I couldn't treat today as if it were just like any other. It's my anniversary - 46 years married to the same guy - and it's got me thinking about a lot of things: perspective, the passage of time and especially how couples can "live happily ever after." Here are some of my musings, along with the thoughts of various relationship experts.
The Pew Research Center recently conducted a national poll looking at modern marriage and new family constellations. Although more unmarried couples are living together than ever, marriage is still the gold standard in relationships, with 70% of Americans having been married at least once. The average age of first time marriage keeps rising - for men, it's 28 and for women 26. Couples want to be settled in their careers before tying the knot. Perhaps that's one reason why married folks tend to be more financially secure than couples living together.
While studies show a correlation between marriage and happiness, it's not marriage that makes you happy, it's a happy marriage that make you happy, says psychologist Daniel Gilbert. The investment of time and energy in this intimate social relationship brings a sense of wellbeing, even with the drop in happiness after the birth of a child.
We all have heard that men and women are different in many ways - they're even from separate planets according to John Gray. Men from Mars are usually intent on fixing problems while women from Venus are more attuned to talking about what is bothering them and validating their feelings. With the divorce rate continuing to hover around 50%, understanding these differences between the sexes is worth the effort it takes from both partners.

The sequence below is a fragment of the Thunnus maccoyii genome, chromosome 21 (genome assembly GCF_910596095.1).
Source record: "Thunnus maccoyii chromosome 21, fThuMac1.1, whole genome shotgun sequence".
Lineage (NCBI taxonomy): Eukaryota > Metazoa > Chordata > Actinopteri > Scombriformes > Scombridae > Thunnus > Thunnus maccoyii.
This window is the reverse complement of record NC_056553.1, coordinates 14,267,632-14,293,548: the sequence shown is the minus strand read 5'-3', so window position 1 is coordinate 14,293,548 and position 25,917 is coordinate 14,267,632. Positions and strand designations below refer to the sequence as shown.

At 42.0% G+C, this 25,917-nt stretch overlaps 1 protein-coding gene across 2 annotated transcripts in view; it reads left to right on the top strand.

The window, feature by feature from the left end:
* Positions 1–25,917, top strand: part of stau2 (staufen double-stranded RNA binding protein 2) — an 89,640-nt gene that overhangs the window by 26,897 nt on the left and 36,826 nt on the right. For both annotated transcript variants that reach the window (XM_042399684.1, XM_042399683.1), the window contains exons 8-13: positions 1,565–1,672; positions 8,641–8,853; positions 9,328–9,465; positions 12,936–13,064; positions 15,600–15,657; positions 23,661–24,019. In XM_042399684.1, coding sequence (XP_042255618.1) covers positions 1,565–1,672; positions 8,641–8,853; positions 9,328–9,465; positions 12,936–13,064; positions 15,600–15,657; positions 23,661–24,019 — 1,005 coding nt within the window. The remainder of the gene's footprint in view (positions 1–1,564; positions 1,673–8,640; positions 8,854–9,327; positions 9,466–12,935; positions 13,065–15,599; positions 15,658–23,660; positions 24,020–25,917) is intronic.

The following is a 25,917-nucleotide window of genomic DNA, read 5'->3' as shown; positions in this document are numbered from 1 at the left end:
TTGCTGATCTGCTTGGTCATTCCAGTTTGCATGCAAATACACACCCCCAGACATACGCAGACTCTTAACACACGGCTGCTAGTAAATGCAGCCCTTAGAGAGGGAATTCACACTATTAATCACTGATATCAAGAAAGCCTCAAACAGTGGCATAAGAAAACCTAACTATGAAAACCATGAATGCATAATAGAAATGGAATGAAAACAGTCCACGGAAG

A recent article in the Wall Street Journal contrasted the styles of introverts and extroverts who happen to be married to each other. Each group makes up about half of the population, according to psychologist Laurie Helgoe, so a pairing is quite likely. While both can enjoy time spent with friends, extroverts become energized by being with other people while all that stimulation can be draining for introverts, who instead recharge themselves by being alone. Understanding the needs of your partner's preferred style and allowing for those differences makes for fewer conflicts between you and your spouse.
Encouraging love and forgiveness can sometimes be difficult when men and women cope with the stresses between them differently. While women may be comfortable talking with their spouses about stresses, men often withdraw to think about the issues. This can lead to mistakes in interpreting each other's actions: wives often believe husbands aren't interested in looking at problems while men may think women complain because it's so bad it can't be fixed.
Even if your partner seems to "complete you," most couples need friends as well as each other. Having someone to relate to outside your role as parent and partner can give you a sense of autonomy and self-worth as well as a greater appreciation of your spouse. The opportunity to hear another viewpoint can also enlarge your world and increase what you can bring back to your own marriage.
When conflicts arise, use what you know about your partner's style to help you work towards reconciliation. Once you have a better understanding of what motivates your partner to act as he does, you can consider new ways to respond. Respect his need for distance while letting him know you're ready to dialogue whenever he is. Once that door is open, identifying your feelings and asking for support can be the first steps in resolving differences between you and setting the stage for a long-term relationship.
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